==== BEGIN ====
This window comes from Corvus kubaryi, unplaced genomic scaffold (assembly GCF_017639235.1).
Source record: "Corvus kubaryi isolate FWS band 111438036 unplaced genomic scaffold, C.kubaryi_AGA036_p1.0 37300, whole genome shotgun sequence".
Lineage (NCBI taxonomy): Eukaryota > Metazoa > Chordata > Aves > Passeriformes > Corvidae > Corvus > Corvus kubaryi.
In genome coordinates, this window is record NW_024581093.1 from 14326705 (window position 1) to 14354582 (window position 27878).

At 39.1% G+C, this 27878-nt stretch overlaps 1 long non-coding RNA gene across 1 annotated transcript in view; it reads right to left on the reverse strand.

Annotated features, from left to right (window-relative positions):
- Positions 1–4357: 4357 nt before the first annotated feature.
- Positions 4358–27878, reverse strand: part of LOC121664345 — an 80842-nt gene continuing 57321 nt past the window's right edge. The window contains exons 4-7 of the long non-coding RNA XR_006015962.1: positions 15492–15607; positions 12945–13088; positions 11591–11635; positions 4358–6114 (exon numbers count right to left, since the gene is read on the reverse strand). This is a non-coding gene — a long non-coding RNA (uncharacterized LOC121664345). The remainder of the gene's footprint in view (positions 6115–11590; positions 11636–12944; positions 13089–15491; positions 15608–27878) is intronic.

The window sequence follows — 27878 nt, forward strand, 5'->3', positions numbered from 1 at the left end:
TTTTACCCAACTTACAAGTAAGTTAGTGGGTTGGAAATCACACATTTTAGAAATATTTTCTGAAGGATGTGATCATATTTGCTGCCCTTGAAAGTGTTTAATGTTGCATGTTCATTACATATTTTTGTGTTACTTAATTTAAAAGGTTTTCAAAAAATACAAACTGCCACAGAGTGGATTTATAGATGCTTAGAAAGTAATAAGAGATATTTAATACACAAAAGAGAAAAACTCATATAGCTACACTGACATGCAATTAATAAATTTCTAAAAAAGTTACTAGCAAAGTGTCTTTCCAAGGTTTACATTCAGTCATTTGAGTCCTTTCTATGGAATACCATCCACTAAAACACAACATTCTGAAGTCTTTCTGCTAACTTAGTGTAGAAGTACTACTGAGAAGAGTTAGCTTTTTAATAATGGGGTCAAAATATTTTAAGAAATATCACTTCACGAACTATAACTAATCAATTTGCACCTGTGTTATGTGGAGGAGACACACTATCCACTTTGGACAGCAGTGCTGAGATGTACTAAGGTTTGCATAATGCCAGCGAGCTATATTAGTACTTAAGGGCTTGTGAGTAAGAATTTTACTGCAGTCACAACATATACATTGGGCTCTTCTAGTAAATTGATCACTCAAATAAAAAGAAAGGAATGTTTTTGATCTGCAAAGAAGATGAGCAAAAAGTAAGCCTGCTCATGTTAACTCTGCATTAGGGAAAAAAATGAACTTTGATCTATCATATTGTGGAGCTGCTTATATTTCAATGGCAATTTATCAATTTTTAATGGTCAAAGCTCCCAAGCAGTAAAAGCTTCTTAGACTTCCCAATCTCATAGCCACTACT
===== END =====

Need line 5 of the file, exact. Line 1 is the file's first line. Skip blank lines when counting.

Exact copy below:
At 39.1% G+C, this 27878-nt stretch overlaps 1 long non-coding RNA gene across 1 annotated transcript in view; it reads right to left on the reverse strand.